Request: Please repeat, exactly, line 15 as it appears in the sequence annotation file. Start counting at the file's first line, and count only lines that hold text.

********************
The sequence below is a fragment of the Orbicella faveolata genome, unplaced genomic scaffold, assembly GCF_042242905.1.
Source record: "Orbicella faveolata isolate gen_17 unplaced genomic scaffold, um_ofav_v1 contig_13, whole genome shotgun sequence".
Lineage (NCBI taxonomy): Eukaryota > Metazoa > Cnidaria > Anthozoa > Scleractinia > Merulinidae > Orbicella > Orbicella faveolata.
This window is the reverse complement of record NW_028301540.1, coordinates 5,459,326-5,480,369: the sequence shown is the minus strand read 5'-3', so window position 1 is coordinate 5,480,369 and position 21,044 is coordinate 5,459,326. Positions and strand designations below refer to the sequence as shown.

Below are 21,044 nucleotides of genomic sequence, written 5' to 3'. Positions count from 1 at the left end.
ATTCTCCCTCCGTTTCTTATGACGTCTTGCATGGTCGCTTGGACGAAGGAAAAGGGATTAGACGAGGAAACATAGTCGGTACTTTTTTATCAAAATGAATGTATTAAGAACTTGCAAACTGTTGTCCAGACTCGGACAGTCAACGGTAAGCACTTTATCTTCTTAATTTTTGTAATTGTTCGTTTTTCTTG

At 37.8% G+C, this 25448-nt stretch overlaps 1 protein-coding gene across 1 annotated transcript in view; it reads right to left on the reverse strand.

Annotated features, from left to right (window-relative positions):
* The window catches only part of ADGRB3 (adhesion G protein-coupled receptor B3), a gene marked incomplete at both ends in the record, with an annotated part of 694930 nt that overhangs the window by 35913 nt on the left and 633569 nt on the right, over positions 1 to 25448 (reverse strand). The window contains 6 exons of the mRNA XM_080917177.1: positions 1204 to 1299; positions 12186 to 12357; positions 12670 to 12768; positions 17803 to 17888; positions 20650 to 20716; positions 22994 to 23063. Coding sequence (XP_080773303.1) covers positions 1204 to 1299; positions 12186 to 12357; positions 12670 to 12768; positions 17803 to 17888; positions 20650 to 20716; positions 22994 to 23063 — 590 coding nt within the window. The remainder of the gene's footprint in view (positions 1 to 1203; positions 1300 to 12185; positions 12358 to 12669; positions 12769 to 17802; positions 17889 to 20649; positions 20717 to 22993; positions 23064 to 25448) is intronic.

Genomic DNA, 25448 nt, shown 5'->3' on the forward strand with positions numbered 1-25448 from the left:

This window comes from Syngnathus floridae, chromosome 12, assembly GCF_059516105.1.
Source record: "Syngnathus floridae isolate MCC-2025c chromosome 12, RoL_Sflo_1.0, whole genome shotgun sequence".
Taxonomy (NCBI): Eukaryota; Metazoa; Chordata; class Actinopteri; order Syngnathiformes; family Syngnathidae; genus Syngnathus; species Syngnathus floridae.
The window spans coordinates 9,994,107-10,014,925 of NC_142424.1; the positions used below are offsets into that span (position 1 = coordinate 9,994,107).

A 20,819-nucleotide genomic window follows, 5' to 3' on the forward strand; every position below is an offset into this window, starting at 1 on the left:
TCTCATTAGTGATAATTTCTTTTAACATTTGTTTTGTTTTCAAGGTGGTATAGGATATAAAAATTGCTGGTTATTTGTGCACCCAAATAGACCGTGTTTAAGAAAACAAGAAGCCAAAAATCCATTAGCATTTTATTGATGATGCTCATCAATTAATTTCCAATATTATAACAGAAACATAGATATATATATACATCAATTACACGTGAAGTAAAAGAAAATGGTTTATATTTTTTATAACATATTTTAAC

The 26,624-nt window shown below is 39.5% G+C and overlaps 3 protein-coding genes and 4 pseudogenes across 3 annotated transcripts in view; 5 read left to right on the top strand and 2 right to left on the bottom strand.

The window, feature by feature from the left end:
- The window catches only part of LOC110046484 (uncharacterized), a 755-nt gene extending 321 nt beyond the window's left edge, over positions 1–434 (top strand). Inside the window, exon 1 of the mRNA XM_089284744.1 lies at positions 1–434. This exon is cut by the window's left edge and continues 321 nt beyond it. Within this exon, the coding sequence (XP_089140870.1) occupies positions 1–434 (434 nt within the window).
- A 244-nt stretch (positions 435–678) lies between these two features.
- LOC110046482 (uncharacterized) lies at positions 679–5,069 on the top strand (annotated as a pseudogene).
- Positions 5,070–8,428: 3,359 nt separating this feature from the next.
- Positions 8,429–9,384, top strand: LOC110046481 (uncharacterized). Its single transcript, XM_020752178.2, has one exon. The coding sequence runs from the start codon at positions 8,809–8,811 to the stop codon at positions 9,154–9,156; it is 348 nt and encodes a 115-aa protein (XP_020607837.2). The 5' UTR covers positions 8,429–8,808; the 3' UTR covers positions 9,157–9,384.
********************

A 20,819-nucleotide genomic window follows, 5' to 3' on the forward strand; every position below is an offset into this window, starting at 1 on the left: